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Autonomous Dozers

Discussion in 'Dozers' started by John C., Jul 31, 2017.

  1. John C.

    John C. Senior Member

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  2. Hobbytime

    Hobbytime Senior Member

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    this will be the future in almost any industry that has to deal with repetitive work in a local environment..just look how much automation in factories, and soon fast food and movie theaters, lowes and home depot have self check out lines..anything to cut down on human involvement is the future will go forward at a fast pace to save money..no sick time, no personal injuries, no vacations, no personal conflict with co workers..the list is endless,,there will be a learning curve and some goof ups along the way, but when the kinks are worked out many jobs world wide will be lost...
     
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  3. DMiller

    DMiller Senior Member

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    I was around the years gone by when they tried this in the US as the early GPS controls came on(early 90's). Had a contract customer with machines that worked the rice fields SE MO, they tried driverless back then but failed as miserably as I suspect these will. Humans can spot hazards as to soft spots, crumbling rock and hear the noises that alert a alert operator that the machine is throwing up. Not all faults will code up as we all know, hard mechanical issues left unexamined quickly become finals reduced to grindings or running gear destroyed faster than can re-install. There is a place for a operator, there are places heartless unthinking autonomy fails to meet the mark.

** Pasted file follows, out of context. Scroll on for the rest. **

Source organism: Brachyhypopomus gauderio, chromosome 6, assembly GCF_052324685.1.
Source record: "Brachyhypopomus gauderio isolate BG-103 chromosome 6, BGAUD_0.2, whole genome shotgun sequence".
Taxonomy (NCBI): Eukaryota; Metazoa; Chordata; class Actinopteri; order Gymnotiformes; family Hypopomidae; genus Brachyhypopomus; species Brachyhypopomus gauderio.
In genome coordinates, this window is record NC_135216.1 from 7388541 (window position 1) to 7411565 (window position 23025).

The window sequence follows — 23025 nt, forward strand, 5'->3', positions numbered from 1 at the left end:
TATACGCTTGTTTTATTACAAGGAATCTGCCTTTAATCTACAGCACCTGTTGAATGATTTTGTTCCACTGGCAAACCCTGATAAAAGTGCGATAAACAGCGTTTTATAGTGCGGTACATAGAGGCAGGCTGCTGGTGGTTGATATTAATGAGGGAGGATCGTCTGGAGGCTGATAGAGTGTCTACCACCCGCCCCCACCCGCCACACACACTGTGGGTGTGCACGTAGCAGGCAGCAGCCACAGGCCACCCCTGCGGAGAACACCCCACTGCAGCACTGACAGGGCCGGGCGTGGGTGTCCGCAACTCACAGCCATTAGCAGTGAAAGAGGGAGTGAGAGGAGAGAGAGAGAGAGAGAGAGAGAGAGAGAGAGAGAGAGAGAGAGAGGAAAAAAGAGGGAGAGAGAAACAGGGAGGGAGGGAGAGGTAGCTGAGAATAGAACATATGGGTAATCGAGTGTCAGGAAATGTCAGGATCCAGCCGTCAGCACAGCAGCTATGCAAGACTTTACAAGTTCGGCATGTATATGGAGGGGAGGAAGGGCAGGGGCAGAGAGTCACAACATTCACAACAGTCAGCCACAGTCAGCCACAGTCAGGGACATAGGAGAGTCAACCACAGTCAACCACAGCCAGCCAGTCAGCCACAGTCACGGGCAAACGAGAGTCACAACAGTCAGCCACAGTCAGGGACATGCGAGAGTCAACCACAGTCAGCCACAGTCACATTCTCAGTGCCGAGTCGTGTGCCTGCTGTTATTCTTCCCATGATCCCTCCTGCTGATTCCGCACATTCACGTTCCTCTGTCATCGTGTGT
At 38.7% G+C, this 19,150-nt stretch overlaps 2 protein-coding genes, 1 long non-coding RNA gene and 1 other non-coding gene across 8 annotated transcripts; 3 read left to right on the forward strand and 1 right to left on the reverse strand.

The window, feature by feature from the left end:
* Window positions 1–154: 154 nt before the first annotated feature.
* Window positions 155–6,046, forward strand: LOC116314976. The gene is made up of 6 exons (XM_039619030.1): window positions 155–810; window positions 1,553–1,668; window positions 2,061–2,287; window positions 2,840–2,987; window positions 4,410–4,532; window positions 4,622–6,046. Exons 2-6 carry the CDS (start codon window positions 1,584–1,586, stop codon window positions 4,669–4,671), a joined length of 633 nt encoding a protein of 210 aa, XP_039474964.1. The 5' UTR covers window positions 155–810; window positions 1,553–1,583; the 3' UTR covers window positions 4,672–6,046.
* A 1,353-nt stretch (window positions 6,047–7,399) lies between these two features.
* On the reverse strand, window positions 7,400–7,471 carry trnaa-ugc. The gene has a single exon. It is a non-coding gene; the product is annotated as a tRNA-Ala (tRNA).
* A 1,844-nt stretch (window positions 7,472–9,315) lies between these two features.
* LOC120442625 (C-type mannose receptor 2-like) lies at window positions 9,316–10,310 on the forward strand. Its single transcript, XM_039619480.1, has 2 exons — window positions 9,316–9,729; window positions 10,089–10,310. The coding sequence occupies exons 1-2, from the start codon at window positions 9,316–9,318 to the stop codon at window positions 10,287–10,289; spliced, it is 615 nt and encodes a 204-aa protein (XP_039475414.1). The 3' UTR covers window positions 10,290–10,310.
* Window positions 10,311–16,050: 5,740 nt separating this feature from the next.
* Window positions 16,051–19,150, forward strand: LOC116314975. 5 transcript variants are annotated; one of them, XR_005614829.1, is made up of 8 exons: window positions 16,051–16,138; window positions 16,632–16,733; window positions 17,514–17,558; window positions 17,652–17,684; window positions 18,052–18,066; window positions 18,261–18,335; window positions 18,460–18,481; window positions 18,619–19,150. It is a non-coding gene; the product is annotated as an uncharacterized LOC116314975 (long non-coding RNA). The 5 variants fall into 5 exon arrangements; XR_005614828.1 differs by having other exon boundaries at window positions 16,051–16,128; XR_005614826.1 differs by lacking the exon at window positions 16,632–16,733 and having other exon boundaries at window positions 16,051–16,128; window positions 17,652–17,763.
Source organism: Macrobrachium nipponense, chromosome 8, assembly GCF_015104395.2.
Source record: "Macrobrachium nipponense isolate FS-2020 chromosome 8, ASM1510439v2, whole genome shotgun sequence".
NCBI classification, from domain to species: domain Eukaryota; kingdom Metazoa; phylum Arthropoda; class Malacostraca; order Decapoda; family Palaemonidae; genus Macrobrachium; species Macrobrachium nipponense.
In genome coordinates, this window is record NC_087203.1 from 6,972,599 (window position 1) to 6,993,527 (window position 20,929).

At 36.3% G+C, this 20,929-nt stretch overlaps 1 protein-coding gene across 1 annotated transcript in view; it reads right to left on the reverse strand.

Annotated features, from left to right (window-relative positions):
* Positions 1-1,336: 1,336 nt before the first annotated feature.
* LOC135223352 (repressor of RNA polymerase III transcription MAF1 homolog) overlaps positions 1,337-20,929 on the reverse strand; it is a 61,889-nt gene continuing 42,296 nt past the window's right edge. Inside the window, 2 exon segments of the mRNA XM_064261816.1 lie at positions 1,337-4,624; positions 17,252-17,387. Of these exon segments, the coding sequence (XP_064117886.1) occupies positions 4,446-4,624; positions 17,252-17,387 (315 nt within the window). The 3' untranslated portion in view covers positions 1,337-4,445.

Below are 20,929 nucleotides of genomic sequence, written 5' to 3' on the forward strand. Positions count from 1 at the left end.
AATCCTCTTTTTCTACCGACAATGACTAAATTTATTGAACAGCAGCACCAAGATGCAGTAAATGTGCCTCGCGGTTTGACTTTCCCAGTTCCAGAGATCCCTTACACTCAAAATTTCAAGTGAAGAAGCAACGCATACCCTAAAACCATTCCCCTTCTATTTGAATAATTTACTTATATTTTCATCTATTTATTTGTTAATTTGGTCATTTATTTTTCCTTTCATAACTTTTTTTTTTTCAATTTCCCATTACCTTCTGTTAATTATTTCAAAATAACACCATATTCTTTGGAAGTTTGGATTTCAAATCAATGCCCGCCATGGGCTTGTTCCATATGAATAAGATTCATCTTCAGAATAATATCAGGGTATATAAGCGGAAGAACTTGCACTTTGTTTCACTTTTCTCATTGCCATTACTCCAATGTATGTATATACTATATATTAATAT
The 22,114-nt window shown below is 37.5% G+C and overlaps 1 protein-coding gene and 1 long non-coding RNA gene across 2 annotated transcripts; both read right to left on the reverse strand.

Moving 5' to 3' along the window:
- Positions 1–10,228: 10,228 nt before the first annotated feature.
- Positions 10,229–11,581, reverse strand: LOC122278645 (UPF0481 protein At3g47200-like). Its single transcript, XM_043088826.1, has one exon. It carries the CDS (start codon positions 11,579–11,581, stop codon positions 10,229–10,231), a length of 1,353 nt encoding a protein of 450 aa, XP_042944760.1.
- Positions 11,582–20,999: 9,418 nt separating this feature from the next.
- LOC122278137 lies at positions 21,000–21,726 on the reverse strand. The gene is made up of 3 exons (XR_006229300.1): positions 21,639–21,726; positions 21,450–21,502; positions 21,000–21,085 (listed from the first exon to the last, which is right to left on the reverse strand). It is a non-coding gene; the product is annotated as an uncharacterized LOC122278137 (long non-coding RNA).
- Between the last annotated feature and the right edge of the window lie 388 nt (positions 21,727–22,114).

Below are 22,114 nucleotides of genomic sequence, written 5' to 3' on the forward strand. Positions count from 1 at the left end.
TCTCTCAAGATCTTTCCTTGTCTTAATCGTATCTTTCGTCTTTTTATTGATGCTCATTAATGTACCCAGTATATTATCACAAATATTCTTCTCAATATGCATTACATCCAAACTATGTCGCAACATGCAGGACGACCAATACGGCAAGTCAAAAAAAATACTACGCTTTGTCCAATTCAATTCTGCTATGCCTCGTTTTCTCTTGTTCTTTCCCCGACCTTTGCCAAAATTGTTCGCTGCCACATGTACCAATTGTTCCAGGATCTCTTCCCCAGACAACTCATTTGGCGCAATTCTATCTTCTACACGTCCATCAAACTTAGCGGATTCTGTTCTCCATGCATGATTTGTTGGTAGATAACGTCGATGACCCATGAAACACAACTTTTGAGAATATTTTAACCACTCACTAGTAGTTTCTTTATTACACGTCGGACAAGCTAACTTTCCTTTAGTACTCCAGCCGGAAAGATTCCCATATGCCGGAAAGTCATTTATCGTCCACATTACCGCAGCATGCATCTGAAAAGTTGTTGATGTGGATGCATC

Goes back to cannot fix stupid, neither can a blind or fully deaf operator avoid the same problems. RC trains, RC highway trucks I can see but with caveats. For offroad there are a quandary of unassociable pitfalls that cannot be machine addressed.
     
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  4. crane operator

    crane operator Senior Member

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    I recently read a article on cranes, and the idea was to outfit the cranes with camera's, sensors, etc, and the "operator" isn't even on the site, run remotely. The last part of the article then stated that they could even have just one operator, running multiple cranes at multiple sites, all by remote. Of course written by a engineer, where it all looks great on paper.......
     
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  5. DMiller

    DMiller Senior Member

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    The nuke I worked at was written in by engineers to only need 100 people to run it. At last count over 750 worked there with an additional 1-2000 for refuels.
     
  6. Buckethead

    Buckethead Senior Member

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    How does a remote operator inspect all those cranes, if he's not even there?
     
  7. crane operator

    crane operator Senior Member

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    The machine's are perfectly engineered, why would you need to inspect them, you're just being silly now, what could go wrong? :rolleyes:
     
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  8. catman13

    catman13 Senior Member

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    hows does he know when things are not right for the lift? some camera or bad sensor says is it fine and now you have fatality's because it went bad , not on my watch